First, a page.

The Packers are competing for the top seed in the NFC, which would secure them a first-round bye and home-field advantage throughout the conference playoffs. Former NFL wide receiver Steve Smith thinks that might not be worthwhile to Green Bay’s players, but not for the reason he thinks.
Speaking at halftime of the Bills-Broncos game on Saturday, the former Panthers star made two points: First, he noted that Green Bay (10-3) is in a groove and might be better off not taking a week off. Then Smith concluded his argument by saying that the Packers might as well “play and get paid.”
“You don’t get a playoff check if you don’t play that week, so you’re just sitting around and not collecting any money,” Smith said on NFL Network. “Let me play and get paid.”
One problem: Smith’s wrong about the money. The Packers will get paid even if they have a first-round bye, which is new under the NFL’s 2020 playoff rules.
Per the NFL’s collective bargaining agreement, Green Bay players would receive $30,000 each, which is equal to the share for players on wild-card teams.
In general, though, NFL players are probably less concerned with that first-round playoff check than they are with winning the Super Bowl. Green Bay’s desired path surely is based on what gives it the best shot at the Lombardi Trophy.
“How they’re playing in the second half of the season really benefits them,” Smith said, “so slowing down and waiting for the next opponent doesn’t play well for them. I would rather be one of those teams, while we’re rolling, I would rather just keep going.”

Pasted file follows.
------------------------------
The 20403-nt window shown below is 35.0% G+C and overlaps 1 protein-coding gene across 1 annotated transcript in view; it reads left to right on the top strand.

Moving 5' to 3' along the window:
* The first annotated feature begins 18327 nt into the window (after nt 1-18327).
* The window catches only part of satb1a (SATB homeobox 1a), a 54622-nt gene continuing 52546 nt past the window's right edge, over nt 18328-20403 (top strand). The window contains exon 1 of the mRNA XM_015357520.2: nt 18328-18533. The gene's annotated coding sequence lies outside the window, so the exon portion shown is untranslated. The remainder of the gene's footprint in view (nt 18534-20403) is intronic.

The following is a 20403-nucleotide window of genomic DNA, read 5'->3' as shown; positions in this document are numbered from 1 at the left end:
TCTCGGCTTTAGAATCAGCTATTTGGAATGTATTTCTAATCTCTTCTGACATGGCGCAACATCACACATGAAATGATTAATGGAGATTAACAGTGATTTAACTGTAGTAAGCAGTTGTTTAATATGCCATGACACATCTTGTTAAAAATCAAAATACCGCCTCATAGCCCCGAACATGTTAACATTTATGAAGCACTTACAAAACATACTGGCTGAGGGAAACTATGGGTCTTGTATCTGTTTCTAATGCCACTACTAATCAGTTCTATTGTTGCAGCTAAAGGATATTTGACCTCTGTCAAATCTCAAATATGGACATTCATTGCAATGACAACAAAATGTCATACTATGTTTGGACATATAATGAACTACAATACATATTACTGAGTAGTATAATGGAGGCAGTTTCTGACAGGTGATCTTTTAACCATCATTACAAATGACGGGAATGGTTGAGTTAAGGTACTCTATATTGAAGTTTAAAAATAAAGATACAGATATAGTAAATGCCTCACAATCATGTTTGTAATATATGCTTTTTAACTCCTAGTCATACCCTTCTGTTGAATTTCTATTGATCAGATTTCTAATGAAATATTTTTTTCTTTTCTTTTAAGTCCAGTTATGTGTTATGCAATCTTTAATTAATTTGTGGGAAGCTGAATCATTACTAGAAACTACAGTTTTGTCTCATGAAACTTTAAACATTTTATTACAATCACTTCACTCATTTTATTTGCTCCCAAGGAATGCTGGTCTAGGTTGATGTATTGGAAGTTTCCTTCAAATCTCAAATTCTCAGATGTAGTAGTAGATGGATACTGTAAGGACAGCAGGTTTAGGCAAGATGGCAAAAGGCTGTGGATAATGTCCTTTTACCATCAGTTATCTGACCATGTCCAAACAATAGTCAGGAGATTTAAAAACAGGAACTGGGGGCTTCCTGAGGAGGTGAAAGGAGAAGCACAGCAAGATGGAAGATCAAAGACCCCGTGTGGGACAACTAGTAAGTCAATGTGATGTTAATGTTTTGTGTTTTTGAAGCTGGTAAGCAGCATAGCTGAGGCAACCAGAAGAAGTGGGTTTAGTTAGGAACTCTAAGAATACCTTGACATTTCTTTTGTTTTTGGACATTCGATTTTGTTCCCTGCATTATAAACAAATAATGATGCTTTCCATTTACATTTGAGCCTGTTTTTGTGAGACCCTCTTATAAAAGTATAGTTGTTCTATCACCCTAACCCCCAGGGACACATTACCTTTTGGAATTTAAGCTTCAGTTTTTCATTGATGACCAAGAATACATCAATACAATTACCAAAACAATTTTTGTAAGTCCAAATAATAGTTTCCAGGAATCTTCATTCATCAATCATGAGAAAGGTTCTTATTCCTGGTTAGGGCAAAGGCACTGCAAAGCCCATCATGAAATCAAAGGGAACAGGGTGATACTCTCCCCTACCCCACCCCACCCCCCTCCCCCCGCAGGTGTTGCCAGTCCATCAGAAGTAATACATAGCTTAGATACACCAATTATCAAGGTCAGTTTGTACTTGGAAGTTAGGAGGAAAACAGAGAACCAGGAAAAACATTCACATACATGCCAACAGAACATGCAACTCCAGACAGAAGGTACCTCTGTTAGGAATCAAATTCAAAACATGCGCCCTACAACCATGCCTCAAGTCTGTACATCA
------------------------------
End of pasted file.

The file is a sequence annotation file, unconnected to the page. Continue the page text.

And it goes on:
The Packers enter their Week 15 Saturday night game vs. Carolina having won three consecutive games and five of their last six. That hot stretch has pushed Green Bay into the NFC’s No. 1 seed entering the week, a spot that would give the Packers the lone NFC playoff bye in 2020. With the playoffs expanding this year to seven teams from each conference, only one team gets a bye now instead of two.
In recent years, teams that earned byes and were subsequently the favorites in the divisional round ended up reaching the Super Bowl. Every year since 2013, the two Super Bowl teams have received first-round byes.
In the 2011 season, the Packers under Aaron Rodgers won the Super Bowl as a sixth seed and a wild card, but simple math would say that needing to win three games instead of four to hoist the Lombardi Trophy is the desired scenario. And with Rodgers still leading the way in Green Bay, it seems unlikely a bye week would have a heavy negative impact.
Besides, if the Packers were to lose their No. 1 seed and the first-round bye, then it would be because they’ve stopping playing as well as they have, which would defeat half of Smith’s argument. All that would be left at that point would be the checks, and they’ll get those either way.